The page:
South Asian na­tions must col­lec­tively bar­gain for debt write off and use all the pro­ceeds to hence­forth forgo aid and to help the poor with di­rect aid rather than go­ing through INGOs, NGOs, cen­tral and lo­cal bu­reau­cra­cies. Aid, sadly, has been gen­er­ous gifts from the many poor in the North who are hu­mane, hu­man­i­tar­ian and well mean­ing. But it has been a shin­ing ex­am­ple of gifts from the rich coun­try’s poor to the poor coun­try’s rich--to be stacked in for­eign banks.

How im­por­tant is pub­lic par­tic­i­pa­tion in this re­gard?

Pub­lic par­tic­i­pa­tion in the form of grass roots com­mu­nity par­tic­i­pa­tion is vi­tal. Why can’t we em­power lo­cal com­mu­ni­ties to de­sign, im­ple­ment, own and man­age their own projects to meet the MDGs? Com­mu­ni­ties have been di­vided by the un­war­ranted in­ter­ven­tion of po­lit­i­cal par­ties who seek to ben­e­fit them­selves and their par­ties in the most de­ci­sive man­ner. Com­mu­ni­ties have to be made sub­jects and not ob­jects of de­vel­op­ment: with max­i­mum de­vo­lu­tion of po­lit­i­cal and eco­nomic rights and re­spon­si­bil­i­ties.

How can our gov­ern­ments curb spi­ral­ing in­fla­tion, in­fla­tion­ary bor­row­ing and tax eva­sion and tighten up the fis­cal poli­cies?

In Nepal’s case spi­ral­ing in­fla­tion is due to cost push fac­tors ac­counted for by ex­ter­nal and in­ter­nal forces. On the ex­ter­nal front, it’s the en­ergy cri­sis and as well as the in­fla­tion in In­dia with whom we have a free trade cum fixed ex­change regime. On the in­ter­nal front, it’s due to the carteliza­tion and syn­di­ca­tion of mar­kets which has meant that mo­nop­oly forces are at play caus­ing in­fla­tion to be way above what it nor­mally should be as com­pared to In­dia –say at best 2-3 % more. These days it’s sig­nif­i­cantly more be­cause of the oligopolis­tic forces in the po­lit­i­cal and eco­nomic mar­kets.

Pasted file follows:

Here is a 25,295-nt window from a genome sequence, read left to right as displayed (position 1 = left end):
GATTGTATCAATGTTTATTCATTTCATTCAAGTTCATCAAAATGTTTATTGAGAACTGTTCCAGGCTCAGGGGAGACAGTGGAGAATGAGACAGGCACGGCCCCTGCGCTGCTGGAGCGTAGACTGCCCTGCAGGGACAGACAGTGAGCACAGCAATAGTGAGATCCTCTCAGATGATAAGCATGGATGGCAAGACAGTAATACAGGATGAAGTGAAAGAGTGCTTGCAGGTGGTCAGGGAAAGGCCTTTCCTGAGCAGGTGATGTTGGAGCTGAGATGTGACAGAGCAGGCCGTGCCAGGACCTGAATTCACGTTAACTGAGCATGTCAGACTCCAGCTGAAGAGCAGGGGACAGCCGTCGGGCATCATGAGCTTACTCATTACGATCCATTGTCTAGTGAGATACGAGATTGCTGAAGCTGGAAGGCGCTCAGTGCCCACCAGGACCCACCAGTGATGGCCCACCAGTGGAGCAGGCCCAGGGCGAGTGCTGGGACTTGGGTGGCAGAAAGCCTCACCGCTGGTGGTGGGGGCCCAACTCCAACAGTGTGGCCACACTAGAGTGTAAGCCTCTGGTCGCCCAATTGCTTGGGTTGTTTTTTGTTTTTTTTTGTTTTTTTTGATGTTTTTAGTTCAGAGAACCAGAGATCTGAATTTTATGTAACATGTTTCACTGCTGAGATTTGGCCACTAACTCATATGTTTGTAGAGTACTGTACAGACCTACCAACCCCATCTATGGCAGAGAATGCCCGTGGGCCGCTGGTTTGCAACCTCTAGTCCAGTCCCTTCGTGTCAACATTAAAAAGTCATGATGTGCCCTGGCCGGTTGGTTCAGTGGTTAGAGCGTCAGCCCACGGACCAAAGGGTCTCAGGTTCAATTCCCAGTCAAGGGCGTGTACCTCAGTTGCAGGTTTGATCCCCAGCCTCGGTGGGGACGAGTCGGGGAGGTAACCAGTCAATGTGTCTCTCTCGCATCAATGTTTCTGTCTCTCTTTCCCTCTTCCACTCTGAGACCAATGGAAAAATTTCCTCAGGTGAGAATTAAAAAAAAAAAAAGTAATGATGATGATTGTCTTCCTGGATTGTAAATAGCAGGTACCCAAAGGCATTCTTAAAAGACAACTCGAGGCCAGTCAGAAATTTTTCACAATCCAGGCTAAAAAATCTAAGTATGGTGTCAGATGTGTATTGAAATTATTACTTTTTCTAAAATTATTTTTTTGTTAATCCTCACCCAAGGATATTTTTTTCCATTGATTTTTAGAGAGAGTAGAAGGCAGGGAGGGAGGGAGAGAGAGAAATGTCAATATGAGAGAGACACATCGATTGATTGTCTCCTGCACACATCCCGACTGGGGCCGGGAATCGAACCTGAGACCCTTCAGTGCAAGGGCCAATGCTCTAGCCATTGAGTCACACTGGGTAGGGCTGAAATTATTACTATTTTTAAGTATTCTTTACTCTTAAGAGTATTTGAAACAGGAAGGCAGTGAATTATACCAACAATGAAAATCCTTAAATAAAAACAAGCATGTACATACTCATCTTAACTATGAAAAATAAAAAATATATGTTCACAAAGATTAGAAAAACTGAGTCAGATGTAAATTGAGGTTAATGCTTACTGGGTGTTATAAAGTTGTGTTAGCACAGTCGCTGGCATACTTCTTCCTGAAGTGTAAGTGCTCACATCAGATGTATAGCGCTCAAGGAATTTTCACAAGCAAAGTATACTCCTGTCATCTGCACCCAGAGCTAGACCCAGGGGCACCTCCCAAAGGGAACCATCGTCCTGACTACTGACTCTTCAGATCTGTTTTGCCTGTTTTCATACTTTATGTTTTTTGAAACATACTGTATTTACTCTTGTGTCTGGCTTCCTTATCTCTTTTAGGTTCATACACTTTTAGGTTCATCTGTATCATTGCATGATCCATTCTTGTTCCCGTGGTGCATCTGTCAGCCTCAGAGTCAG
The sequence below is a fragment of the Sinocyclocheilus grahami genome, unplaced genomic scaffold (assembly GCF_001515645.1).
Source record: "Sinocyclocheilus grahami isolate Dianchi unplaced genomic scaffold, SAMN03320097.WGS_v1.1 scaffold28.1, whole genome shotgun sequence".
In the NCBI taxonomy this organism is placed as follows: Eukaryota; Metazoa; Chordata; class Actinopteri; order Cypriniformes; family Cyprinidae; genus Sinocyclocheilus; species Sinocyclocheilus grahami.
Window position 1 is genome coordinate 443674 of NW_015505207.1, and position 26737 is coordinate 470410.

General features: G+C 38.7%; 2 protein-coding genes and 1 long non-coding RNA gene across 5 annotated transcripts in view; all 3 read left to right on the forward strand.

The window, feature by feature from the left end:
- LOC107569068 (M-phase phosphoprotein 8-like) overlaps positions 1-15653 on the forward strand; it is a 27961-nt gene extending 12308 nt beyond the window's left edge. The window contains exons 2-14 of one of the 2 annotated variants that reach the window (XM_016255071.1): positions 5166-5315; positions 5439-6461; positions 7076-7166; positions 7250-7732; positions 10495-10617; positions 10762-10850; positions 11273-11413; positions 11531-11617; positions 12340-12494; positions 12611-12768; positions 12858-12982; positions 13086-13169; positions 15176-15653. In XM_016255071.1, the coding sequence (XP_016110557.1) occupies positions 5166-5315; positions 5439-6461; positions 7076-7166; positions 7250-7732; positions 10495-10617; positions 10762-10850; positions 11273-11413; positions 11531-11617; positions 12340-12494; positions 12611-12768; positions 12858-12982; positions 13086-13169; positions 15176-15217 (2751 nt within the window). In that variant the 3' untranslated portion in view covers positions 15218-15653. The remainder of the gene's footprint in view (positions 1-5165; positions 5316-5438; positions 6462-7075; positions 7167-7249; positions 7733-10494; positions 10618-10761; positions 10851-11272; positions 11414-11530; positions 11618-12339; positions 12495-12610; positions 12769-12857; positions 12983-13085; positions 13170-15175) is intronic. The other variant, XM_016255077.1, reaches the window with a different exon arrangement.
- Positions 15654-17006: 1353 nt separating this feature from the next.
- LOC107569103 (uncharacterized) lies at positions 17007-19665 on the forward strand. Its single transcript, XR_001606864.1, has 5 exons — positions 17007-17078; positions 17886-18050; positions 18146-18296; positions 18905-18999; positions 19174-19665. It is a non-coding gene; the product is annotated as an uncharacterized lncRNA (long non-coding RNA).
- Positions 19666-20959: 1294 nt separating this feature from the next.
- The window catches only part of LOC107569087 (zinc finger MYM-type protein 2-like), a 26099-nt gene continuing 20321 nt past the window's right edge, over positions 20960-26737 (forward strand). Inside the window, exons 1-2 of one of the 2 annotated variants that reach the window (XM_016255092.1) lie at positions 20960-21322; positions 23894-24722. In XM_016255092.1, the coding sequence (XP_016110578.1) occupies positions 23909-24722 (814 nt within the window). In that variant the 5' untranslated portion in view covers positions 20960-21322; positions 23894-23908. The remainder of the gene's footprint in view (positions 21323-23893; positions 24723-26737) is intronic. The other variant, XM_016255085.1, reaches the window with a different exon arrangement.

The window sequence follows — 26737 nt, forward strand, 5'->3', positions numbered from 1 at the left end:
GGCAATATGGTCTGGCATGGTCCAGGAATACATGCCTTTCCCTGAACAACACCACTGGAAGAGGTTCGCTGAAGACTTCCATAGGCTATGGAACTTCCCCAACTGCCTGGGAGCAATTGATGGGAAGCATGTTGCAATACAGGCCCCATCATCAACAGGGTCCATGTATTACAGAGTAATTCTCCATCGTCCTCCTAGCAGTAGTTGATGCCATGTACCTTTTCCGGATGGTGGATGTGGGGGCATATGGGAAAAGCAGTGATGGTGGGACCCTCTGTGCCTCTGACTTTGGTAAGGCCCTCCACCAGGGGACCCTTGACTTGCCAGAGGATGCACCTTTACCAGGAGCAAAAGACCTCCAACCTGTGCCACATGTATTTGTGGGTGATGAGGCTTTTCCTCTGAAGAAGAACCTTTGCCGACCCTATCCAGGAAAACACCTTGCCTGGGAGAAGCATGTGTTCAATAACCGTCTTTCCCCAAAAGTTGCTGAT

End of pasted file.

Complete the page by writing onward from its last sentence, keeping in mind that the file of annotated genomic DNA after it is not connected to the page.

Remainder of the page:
Anti-money laun­der­ing laws forced on Nepal by the donors have re­sulted in banks and fi­nan­cial in­sti­tu­tions fac­ing se­vere liq­uid­ity crises just at a time when the real es­tate and stock mar­kets have gone bust. It is a clas­sic case of not know­ing when to in­tro­duce a new leg­is­la­tion which has re­sulted in the acute liq­uid­ity crises and sky rock­et­ing in­ter­est rates with fears of fi­nan­cial col­lapse, cap­i­tal flight and peo­ple switch­ing to hold­ing In­dian currency in the bor­der­ing ar­eas. Here the cen­tral bank gave in to for­eign pres­sures with­out do­ing their home work on its so­cial costs, ben­e­fits and im­pact.

Fis­cal poli­cies have to be tight­ened up by hav­ing a uni­ver­sal VAT with no ex­cep­tions as now. For eq­uity pur­poses we should have dif­fer­ent rates of VAT for dif­fer­ent com­modi­ties rather than a flat 13%.

Do you think South Asian economies have be­come re­silient? What steps need to be taken to im­prove these economies?

Re­silience of the South Asian economies have stalled be­cause of the lack of po­lit­i­cal will to deepen fi­nan­cial and eco­nomic re­forms as well as ush­er­ing in fun­da­men­tal in­sti­tu­tional, ju­di­cial , la­bor and elec­toral re­forms to move from an il­lib­eral democ­racy to a lib­eral one to safe­guard peo­ples’ and con­sumers’ sovereign­ties. Civil so­ci­ety and me­dia must act as watch dogs to coun­ter­vail the ex­cesses of par­lia­men­tary sovereignty from the ram­pant oligopolis­tic be­hav­ior of the po­lit­i­cal par­ties re­sult­ing in unimag­ined graft, cor­rup­tion and money laun­der­ing into save havens abroad. Bring­ing back the laun­dered money should be fore­most pri­or­ity. Gand­hian Anna Hazare’s at­tempt to have an all pow­er­ful Lokyukta Bill is an ad­mirable En­deav­our that de­serves to be repli­cated in the rest of South Asia.

In­vest­ment in re­gional pub­lic goods such as Asian High­way, Asian Rail­way, South Asian Wa­ter­way link­ing all of South Asia ma­jor air­ports, mod­ern­iz­ing ports and build­ing dry ports, cold stor­age de­pots to fa­cil­i­tate multi modal tran­sit and trans­ship­ment trans­port will ben­e­fit the re­gion as well as each na­tion sig­nif­i­cantly. It also needs gas pipe­line and en­ergy grids.

South Asia needs to de­velop a Mas­ter Plan for Re­gional and In­ter Re­gional Con­nec­tiv­ity and move col­lec­tively to mobilize the huge FDI for this grand de­sign. The cur­rent crises in U.S. and Euro­pean economies present im­mense op­por­tu­ni­ties for a bold move now to­wards Pan Asia. This must be the ul­ti­mate vi­sion for SAARC for the peace, pros­per­ity, se­cu­rity and hap­pi­ness of the globe. SAARC must move to­wards the for­ma­tion of the Asian In­fra­struc­ture Fund, Asian Mone­tary Fund and ex­pe­dite the trad­ing of in­fra­struc­ture bonds in lo­cal cur­ren­cies through man­i­fold fi­nan­cial in­no­va­tions.

Newspapers in English

Newspapers from Pakistan

© PressReader. All rights reserved.